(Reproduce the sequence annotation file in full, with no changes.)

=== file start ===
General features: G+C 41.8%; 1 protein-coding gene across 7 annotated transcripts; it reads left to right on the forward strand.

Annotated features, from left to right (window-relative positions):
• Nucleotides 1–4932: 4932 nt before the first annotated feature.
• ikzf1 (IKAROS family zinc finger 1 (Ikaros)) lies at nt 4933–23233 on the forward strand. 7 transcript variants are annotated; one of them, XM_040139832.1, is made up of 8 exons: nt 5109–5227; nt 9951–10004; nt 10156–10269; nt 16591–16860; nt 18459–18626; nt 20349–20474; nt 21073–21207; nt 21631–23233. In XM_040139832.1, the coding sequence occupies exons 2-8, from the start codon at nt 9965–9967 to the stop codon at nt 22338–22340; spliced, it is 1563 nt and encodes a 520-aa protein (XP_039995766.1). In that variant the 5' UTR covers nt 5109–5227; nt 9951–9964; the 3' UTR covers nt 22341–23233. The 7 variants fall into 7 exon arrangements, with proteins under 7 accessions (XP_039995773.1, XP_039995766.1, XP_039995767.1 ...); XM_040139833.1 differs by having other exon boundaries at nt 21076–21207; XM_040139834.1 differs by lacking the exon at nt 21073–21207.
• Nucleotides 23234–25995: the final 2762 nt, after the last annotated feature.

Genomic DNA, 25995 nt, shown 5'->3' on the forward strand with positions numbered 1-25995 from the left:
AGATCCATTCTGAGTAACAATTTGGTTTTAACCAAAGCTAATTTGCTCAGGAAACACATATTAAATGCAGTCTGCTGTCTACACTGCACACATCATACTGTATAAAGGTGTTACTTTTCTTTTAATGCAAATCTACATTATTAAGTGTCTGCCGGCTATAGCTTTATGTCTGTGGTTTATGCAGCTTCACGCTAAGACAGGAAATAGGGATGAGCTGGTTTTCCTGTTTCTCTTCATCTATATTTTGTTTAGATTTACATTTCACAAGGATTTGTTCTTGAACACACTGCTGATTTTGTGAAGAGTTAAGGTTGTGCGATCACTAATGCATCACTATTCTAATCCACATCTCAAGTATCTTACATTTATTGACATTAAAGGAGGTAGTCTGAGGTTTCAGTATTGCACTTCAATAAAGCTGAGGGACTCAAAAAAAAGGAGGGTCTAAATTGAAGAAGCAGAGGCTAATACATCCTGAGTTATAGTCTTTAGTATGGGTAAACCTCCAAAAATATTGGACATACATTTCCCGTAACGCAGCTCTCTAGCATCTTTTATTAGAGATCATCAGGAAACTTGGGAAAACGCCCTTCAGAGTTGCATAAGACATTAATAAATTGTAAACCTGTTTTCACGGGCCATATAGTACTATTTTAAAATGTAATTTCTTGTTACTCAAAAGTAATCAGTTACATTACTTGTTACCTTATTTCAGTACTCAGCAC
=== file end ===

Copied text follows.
General features: G+C 41.8%; 1 protein-coding gene across 7 annotated transcripts; it reads left to right on the forward strand.

Annotated features, from left to right (window-relative positions):
• Nucleotides 1–4932: 4932 nt before the first annotated feature.
• ikzf1 (IKAROS family zinc finger 1 (Ikaros)) lies at nt 4933–23233 on the forward strand. 7 transcript variants are annotated; one of them, XM_040139832.1, is made up of 8 exons: nt 5109–5227; nt 9951–10004; nt 10156–10269; nt 16591–16860; nt 18459–18626; nt 20349–20474; nt 21073–21207; nt 21631–23233. In XM_040139832.1, the coding sequence occupies exons 2-8, from the start codon at nt 9965–9967 to the stop codon at nt 22338–22340; spliced, it is 1563 nt and encodes a 520-aa protein (XP_039995766.1). In that variant the 5' UTR covers nt 5109–5227; nt 9951–9964; the 3' UTR covers nt 22341–23233. The 7 variants fall into 7 exon arrangements, with proteins under 7 accessions (XP_039995773.1, XP_039995766.1, XP_039995767.1 ...); XM_040139833.1 differs by having other exon boundaries at nt 21076–21207; XM_040139834.1 differs by lacking the exon at nt 21073–21207.
• Nucleotides 23234–25995: the final 2762 nt, after the last annotated feature.

Genomic DNA, 25995 nt, shown 5'->3' on the forward strand with positions numbered 1-25995 from the left:
AGATCCATTCTGAGTAACAATTTGGTTTTAACCAAAGCTAATTTGCTCAGGAAACACATATTAAATGCAGTCTGCTGTCTACACTGCACACATCATACTGTATAAAGGTGTTACTTTTCTTTTAATGCAAATCTACATTATTAAGTGTCTGCCGGCTATAGCTTTATGTCTGTGGTTTATGCAGCTTCACGCTAAGACAGGAAATAGGGATGAGCTGGTTTTCCTGTTTCTCTTCATCTATATTTTGTTTAGATTTACATTTCACAAGGATTTGTTCTTGAACACACTGCTGATTTTGTGAAGAGTTAAGGTTGTGCGATCACTAATGCATCACTATTCTAATCCACATCTCAAGTATCTTACATTTATTGACATTAAAGGAGGTAGTCTGAGGTTTCAGTATTGCACTTCAATAAAGCTGAGGGACTCAAAAAAAAGGAGGGTCTAAATTGAAGAAGCAGAGGCTAATACATCCTGAGTTATAGTCTTTAGTATGGGTAAACCTCCAAAAATATTGGACATACATTTCCCGTAACGCAGCTCTCTAGCATCTTTTATTAGAGATCATCAGGAAACTTGGGAAAACGCCCTTCAGAGTTGCATAAGACATTAATAAATTGTAAACCTGTTTTCACGGGCCATATAGTACTATTTTAAAATGTAATTTCTTGTTACTCAAAAGTAATCAGTTACATTACTTGTTACCTTATTTCAGTACTCAGCAC